When I reached mile 11 I could see the finish line in front of me, but you have to do a quick out and back lap to the golf course. The little hill at 11.5 was enough to say this sucks, but I pushed through it and passed a few people. I tend to run better (aka faster) during the last part of the race because I know that the finish line is in sight. At mile 12 you head back onto the runway to the finish line. As soon as you turn onto the runway, the headwind just hits you like a brick. It must have been a 20-30 mph wind gust and it was cold! It was a total mind fuck. I just wanted to get to the finish line quick, but I wasn’t moving quick because I was working against the wind. Two guys passed me with about a half mile to go and I tried tucking in behind them to stay out of the wind, but the wind just cut right through them and me. Finally, the finish line was in sight. I tried picking it up and I did have enough kick left in me pass the two guys who passed me earlier. But, I definitely left everything on the race course, which was good!

My “wind blockers” coming into the finishing chute.
Someday I’ll have a good race picture. Almost there!

Official race time was 1:57:40 with an average pace of 8:59! A HUGE PR from my previous half marathon, but I don’t really count that race because I was sick for it. I finished 22 out of 47 in my age group (W20-29) and 188 out of 352 overall. I was very happy! I guess I can finally call myself a runner now! 🙂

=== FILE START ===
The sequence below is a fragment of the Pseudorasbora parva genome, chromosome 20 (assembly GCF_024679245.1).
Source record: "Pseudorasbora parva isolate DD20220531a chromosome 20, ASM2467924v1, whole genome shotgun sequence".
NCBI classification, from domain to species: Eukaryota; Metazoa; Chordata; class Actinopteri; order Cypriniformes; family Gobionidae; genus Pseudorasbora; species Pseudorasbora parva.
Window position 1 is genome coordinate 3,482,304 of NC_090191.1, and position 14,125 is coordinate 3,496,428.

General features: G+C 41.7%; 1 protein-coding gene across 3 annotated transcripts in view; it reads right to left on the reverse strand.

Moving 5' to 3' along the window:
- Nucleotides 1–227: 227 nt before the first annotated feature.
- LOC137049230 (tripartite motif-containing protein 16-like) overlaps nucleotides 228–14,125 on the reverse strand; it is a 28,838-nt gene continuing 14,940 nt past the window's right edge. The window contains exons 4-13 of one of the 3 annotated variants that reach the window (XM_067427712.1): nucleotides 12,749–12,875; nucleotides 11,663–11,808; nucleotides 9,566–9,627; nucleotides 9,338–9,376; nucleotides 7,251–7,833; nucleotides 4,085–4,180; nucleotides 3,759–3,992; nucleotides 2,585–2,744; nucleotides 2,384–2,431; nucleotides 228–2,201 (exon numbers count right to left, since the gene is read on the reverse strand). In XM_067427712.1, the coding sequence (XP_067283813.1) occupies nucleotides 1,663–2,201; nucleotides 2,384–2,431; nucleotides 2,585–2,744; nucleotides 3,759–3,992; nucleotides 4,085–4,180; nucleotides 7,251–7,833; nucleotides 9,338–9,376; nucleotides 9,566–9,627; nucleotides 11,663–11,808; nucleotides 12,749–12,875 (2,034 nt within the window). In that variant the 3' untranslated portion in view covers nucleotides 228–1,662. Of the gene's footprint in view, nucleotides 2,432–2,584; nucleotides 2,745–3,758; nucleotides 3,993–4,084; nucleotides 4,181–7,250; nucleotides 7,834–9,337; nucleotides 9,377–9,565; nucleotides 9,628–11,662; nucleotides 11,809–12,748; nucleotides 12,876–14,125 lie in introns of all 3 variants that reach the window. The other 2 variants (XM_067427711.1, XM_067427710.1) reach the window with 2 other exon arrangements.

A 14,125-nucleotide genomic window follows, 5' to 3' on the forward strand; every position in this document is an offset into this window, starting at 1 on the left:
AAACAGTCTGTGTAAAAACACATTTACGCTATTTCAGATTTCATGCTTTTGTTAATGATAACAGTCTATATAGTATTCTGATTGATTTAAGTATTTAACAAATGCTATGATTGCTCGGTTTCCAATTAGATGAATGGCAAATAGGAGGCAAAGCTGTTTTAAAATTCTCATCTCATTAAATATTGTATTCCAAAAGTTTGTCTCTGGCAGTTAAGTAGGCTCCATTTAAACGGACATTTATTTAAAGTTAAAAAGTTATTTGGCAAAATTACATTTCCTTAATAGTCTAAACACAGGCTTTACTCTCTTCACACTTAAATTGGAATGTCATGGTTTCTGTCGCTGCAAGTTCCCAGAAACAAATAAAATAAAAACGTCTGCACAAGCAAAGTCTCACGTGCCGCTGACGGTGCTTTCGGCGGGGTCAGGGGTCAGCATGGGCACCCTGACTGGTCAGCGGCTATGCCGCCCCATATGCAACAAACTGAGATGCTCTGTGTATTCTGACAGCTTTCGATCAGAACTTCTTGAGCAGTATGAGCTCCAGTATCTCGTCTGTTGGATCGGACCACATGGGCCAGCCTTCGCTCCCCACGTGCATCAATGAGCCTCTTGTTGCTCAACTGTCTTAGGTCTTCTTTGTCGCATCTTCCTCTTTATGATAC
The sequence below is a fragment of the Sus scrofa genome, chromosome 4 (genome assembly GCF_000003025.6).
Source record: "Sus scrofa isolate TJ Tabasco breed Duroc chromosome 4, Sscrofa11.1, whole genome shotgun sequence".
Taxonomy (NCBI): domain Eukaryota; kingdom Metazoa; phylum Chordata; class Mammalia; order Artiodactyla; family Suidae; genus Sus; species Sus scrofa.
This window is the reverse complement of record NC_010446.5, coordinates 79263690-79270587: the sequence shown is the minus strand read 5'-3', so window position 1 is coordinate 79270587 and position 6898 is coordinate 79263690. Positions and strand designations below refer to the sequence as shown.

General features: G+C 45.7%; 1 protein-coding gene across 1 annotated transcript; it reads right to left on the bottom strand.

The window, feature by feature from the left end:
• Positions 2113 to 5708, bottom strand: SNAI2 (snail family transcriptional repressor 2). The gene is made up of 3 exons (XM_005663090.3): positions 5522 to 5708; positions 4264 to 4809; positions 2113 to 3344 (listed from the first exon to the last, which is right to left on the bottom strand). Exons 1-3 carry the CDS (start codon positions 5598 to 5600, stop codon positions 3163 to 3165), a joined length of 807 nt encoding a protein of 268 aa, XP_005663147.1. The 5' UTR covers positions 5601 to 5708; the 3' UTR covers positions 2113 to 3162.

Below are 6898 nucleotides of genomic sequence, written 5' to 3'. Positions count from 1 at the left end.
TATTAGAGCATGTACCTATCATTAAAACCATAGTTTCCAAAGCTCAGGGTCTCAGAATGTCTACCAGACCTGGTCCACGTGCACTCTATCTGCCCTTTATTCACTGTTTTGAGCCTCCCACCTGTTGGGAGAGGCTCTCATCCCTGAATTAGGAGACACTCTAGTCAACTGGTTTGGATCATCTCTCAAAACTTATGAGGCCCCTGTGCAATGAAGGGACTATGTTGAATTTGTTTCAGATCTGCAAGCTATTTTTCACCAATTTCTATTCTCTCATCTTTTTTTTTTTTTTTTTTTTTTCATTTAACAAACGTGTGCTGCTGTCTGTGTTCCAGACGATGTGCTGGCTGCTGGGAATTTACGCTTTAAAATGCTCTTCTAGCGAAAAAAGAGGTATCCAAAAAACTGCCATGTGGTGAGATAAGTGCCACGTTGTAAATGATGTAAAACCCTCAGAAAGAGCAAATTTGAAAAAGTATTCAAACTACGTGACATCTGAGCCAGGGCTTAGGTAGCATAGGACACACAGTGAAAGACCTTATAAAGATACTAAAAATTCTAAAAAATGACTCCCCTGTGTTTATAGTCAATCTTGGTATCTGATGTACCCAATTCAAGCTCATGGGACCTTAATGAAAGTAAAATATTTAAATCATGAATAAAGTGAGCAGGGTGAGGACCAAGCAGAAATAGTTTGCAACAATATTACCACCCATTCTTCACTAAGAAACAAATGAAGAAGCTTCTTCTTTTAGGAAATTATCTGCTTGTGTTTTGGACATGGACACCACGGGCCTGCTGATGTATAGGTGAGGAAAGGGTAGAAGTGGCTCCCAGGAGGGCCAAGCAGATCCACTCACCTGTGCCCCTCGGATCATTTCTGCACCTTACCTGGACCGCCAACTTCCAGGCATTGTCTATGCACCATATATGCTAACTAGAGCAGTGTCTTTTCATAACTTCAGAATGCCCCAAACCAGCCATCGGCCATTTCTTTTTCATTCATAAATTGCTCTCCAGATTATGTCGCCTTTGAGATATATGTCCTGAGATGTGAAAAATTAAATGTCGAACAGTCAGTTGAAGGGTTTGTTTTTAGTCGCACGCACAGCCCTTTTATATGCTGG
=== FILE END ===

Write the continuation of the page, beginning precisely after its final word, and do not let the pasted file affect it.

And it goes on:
Here’s my Garmin mile splits, but my Garmin and the race course were definitely off. My coach wrote a blog post on Thursday about how Garmin’s usually read a slightly faster pace and a longer mile than the real course. I was aware of this and tried taking that into account during my run. However, I do think that actual race course was slightly off. My Garmin read most miles long, but still apparently came up short in the end. Interesting…

Avg Pace
Summary 1:57:24.9 12.94 9:05
1 9:03.3 1.00 9:03
2 9:00.8 1.00 9:01
3 9:01.4 1.00 9:01
4 8:56.6 1.00 8:57
5 8:47.1 1.00 8:47
6 8:43.7 1.00 8:44
7 8:54.7 1.00 8:55
8 9:11.3 1.00 9:11
9 9:10.2 1.00 9:10
10 9:08.4 1.00 9:08
11 8:57.1 1.00 8:57
12 9:40.2 1.00 9:40
13 8:50.1 0.94 9:25

Overall, I’m a very happy girl at the moment! And now it’s time to focus on my build for Mooseman 70.3 on June 3rd. Yikes! Less than two months to go!

Happy Training!

Race Report: The Mid-Winter Classic 10 Miler

The title should really read the “Mid-Winter Class 10-Miler: The Almost DNF”

I’ve been putting off writing this post because I needed to get over my disappointment from the race. I had a goal for the race and I was positive that I could meet and exceed it. However, I failed. I failed hardcore. It came pretty close to a DNF. The DNF that no endurance athlete ever wants behind their name.